Excerpt from Jen's presentation at ISSA Cyber Executive Forum
Last month, I delivered a whirlwind of a presentation hitting on today's and tomorrow's top network security trends CISOs should know about. The full content covered security trends in 3 areas: 1) Wireless, 2) Secure Edge, and 3) Operations. Today we're looking at the high level wireless security topics, and I'm just going to cover three so this doesn't turn in to a novel.
1. WiFi WPA3
WiFi Protected Access (WPA) 3 is the latest evolution of security for 802.11 wireless LANs (the normal wireless standard we use daily). It's the first major security enhancement in over a decade, which is stunningly embarrassing in an industry where vulnerabilities and new attacks emerge daily. With the updates, we'll see enhanced cryptography protocols (including the addition of elliptic curve), much better downgrade attack protection, support for unauthenticated encryption (meaning encrypting guest portals and such), as well as an upgrade to the operation of what's currently known as pre-shared key (PSK), via a new protocol called simultaneous authentication of equals (SAE).
There's a lot to know when planning a WPA3-enabled network so we'll dive in to this more at a later date. For now, know that this is out, it's available, it's supported in your enterprise WiFi infrastructure, and your organization should be ensuring new endpoints (especially headless/IoT devices) support this.
- For the network and WiFi architects, we'll be providing additional guidance on how to properly architect with these new features for the greatest security benefit and to meet compliance requirements.
2. WiFi 6E
Usually referred to as WiFi 6 "extended" or "enhanced" (not a real name, just a pet name we gave it), WiFi 6E is WiFi 6th generation (802.11ax technology) over the newly-opened 6GHz spectrum. We can barely keep up with all the WiFi terms, so I'm not going to assume any knowledge here. To put it in perspective, for decades, we've been using WiFi over 2.4GHz and 5GHz spectrum. The road to opening additional spectrum (in this case 6GHz) for unlicensed use has been a multi-year escapade for the WiFi industry and the FCC. Radio frequency changes in our WiFi infrastructure and endpoints are hardware (not software) changes. The benefit will be more security (through force), support for higher density of devices, and ultimately the ability to increase throughput.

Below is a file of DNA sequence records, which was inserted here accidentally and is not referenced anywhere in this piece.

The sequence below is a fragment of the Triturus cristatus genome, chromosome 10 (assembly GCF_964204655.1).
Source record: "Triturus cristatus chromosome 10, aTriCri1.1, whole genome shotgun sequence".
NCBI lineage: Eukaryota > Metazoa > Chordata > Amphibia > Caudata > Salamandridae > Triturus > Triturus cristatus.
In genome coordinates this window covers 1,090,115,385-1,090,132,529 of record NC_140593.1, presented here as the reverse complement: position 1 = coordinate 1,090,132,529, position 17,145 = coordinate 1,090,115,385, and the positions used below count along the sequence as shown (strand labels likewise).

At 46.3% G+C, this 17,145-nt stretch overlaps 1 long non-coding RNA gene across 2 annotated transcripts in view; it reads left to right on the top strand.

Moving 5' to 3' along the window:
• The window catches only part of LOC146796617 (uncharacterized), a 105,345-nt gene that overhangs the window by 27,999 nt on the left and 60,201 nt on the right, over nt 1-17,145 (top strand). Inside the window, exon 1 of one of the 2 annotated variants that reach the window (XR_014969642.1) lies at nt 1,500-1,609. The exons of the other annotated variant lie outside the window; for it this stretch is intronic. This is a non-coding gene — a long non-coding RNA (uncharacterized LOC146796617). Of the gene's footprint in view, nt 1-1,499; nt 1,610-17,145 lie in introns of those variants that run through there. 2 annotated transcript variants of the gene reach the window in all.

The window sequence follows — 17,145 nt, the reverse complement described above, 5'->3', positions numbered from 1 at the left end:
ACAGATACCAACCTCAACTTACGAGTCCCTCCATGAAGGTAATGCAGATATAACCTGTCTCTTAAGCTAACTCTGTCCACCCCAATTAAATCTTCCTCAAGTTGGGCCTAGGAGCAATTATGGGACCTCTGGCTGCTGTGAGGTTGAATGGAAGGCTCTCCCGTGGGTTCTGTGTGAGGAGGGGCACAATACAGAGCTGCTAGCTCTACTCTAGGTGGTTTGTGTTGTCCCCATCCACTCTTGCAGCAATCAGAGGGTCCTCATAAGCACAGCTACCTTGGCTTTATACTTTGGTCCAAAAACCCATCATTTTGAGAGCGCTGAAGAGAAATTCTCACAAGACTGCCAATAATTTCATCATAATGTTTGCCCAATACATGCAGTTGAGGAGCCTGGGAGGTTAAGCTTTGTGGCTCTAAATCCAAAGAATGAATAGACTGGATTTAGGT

Even though WiFi 6E is an 'extension' of WiFi 6, there will be mandatory security features and removal of support for many deprecated features commonly used today in WiFi 6 (802.11ax) networks.
Because it's a hardware upgrade, organizations interested in this technology should be sure to procure WiFi infrastructure and endpoints with radios that support 6GHz. If you're not sure if WiFi 6E is something you should be looking at, drop us a note and we can help.
Our tools for monitoring and securing WiFi over the air will also need an upgrade, so set aside budget for re-tooling and training for your teams.
And to further complicate things, use of the new spectrum and additional radios will also mean organizations should be investing in edge switching products that support the latest power over Ethernet standards (these puppies will need the juice) as well as multi-gig Ethernet ports (the higher data throughput supported will oversubscribe 1Gbps edge ports).
3. CBRS and Private LTE/Private 5G
This is a pretty cool one, because of the myriad use cases that can help organizations of all sizes and industries. Private LTE/5G is simply the use of cellular RF technology for private use. So, it would be like having a cellular network that's used and managed just like your regular WiFi - except with added security. Your data doesn't traverse a carrier (unless that's your chosen egress) and you own and manage the hardware, typically through a coordinated cloud platform.
CBRS is probably exactly what you think it is - Citizen Broadband Radio Service. It's just that in the Private LTE world here in the U.S. that's the radio spectrum we chose to use. We refer to it as band 48, and it's in the 3+GHz range between our traditional WiFi of 2.4 and 5GHz. Private LTE technology gives users a WiFi-like user experience with the benefits of cellular-- specifically enhanced security through SIM/eSIM, coverage over much longer distances, support for higher density, and a much greater resiliency of signal (virtually no interference as we have with WiFi).
CBRS/Private LTE/5G should be on every CIO's/CISO's radar because of the volume of use cases and problems it can solve in today's digital transformation projects and the enhanced security it can provide for IoT.
This technology has several real-world case studies from connectivity for critical devices in hospitals, to sensitive OT devices, public venues, municipal wireless in rural communities (by towns and schools), and the list goes on.
A lot of devices come with Private LTE support. In addition to mobile phones and tablets, many handheld scanners, OT and IoT devices and sensors and even laptops support Private LTE. And that list is growing.